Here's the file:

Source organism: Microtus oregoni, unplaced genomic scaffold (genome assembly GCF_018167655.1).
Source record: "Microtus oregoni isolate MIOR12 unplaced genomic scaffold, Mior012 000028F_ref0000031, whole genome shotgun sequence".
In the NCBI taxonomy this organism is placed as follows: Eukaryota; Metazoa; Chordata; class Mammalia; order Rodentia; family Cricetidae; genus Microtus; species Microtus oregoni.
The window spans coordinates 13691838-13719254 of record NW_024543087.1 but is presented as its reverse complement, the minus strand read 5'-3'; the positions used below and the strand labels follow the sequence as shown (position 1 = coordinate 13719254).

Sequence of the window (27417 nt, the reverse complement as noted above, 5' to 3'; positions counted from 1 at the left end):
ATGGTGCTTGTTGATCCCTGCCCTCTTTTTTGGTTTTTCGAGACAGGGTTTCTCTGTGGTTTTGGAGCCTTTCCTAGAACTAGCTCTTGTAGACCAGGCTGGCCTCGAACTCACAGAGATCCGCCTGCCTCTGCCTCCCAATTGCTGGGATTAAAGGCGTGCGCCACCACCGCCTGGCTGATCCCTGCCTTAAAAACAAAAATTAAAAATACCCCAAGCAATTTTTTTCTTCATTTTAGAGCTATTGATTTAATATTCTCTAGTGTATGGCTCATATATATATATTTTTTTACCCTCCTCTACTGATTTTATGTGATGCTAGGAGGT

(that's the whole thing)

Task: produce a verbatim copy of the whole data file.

Source organism: Microtus oregoni, unplaced genomic scaffold (genome assembly GCF_018167655.1).
Source record: "Microtus oregoni isolate MIOR12 unplaced genomic scaffold, Mior012 000028F_ref0000031, whole genome shotgun sequence".
In the NCBI taxonomy this organism is placed as follows: Eukaryota; Metazoa; Chordata; class Mammalia; order Rodentia; family Cricetidae; genus Microtus; species Microtus oregoni.
The window spans coordinates 13691838-13719254 of record NW_024543087.1 but is presented as its reverse complement, the minus strand read 5'-3'; the positions used below and the strand labels follow the sequence as shown (position 1 = coordinate 13719254).

Sequence of the window (27417 nt, the reverse complement as noted above, 5' to 3'; positions counted from 1 at the left end):
ATGGTGCTTGTTGATCCCTGCCCTCTTTTTTGGTTTTTCGAGACAGGGTTTCTCTGTGGTTTTGGAGCCTTTCCTAGAACTAGCTCTTGTAGACCAGGCTGGCCTCGAACTCACAGAGATCCGCCTGCCTCTGCCTCCCAATTGCTGGGATTAAAGGCGTGCGCCACCACCGCCTGGCTGATCCCTGCCTTAAAAACAAAAATTAAAAATACCCCAAGCAATTTTTTTCTTCATTTTAGAGCTATTGATTTAATATTCTCTAGTGTATGGCTCATATATATATATTTTTTTACCCTCCTCTACTGATTTTATGTGATGCTAGGAGGT